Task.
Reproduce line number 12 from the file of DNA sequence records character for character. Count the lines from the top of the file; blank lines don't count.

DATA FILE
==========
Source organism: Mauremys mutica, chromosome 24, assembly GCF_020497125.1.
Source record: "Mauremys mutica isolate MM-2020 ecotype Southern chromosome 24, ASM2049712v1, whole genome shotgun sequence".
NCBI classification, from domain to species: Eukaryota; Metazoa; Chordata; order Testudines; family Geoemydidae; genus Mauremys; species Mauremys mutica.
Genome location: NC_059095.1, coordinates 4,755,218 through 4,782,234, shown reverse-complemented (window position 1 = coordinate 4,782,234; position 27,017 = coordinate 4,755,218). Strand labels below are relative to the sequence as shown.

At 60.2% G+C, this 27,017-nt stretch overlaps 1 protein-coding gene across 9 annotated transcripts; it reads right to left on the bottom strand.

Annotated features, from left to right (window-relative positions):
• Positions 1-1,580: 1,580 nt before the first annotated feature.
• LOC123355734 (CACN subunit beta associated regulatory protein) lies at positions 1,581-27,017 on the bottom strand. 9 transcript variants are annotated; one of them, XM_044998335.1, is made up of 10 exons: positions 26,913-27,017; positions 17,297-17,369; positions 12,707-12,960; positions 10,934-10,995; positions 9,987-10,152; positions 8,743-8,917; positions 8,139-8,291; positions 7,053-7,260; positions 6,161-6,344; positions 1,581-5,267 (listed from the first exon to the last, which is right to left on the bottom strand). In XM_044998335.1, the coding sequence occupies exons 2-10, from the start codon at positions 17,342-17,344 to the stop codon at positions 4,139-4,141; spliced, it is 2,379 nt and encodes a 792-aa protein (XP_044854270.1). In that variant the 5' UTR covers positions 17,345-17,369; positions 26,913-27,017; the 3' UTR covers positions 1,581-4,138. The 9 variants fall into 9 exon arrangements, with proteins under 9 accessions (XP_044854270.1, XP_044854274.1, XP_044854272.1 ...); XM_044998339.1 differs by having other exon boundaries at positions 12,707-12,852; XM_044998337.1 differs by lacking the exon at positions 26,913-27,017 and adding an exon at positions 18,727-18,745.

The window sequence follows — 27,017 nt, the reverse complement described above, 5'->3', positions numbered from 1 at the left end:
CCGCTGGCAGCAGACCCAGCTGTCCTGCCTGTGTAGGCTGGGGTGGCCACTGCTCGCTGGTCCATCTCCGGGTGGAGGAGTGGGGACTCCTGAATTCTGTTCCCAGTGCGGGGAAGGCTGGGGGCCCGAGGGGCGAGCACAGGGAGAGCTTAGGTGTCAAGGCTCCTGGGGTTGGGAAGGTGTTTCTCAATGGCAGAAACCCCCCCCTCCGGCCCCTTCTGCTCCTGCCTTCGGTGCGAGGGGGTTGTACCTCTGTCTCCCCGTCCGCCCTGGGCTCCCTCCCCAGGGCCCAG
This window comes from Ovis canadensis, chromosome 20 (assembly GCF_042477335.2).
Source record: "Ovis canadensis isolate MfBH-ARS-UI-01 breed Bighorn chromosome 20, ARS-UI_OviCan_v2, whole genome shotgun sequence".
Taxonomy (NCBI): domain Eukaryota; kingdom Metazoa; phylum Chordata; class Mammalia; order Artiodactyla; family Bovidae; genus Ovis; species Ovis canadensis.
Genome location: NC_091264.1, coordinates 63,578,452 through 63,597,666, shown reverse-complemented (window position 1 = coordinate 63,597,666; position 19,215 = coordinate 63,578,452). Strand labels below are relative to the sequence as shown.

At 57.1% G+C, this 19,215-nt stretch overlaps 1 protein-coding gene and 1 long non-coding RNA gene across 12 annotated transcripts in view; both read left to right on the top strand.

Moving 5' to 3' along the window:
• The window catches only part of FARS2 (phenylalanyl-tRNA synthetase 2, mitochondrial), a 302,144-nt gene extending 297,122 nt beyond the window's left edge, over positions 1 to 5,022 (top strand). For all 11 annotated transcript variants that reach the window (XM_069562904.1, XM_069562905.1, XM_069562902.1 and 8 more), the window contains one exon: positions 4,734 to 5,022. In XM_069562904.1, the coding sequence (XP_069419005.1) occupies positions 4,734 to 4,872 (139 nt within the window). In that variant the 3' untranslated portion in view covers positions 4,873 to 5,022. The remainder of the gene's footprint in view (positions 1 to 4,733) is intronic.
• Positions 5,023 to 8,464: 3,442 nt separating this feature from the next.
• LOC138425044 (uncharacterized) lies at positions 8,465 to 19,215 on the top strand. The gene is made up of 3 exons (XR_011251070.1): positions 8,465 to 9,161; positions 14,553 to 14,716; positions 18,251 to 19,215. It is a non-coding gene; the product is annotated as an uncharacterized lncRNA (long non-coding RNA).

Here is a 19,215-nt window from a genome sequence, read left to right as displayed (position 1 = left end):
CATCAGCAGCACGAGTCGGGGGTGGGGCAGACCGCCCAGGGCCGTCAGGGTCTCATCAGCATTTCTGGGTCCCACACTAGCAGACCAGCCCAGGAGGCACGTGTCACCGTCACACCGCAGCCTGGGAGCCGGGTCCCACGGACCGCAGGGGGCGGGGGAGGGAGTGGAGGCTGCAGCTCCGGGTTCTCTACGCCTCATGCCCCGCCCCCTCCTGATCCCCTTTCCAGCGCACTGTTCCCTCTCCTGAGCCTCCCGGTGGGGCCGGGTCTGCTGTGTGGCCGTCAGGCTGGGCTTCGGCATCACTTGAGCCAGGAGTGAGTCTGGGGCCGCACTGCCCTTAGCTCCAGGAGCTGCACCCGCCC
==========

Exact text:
Source record: "Ovis canadensis isolate MfBH-ARS-UI-01 breed Bighorn chromosome 20, ARS-UI_OviCan_v2, whole genome shotgun sequence".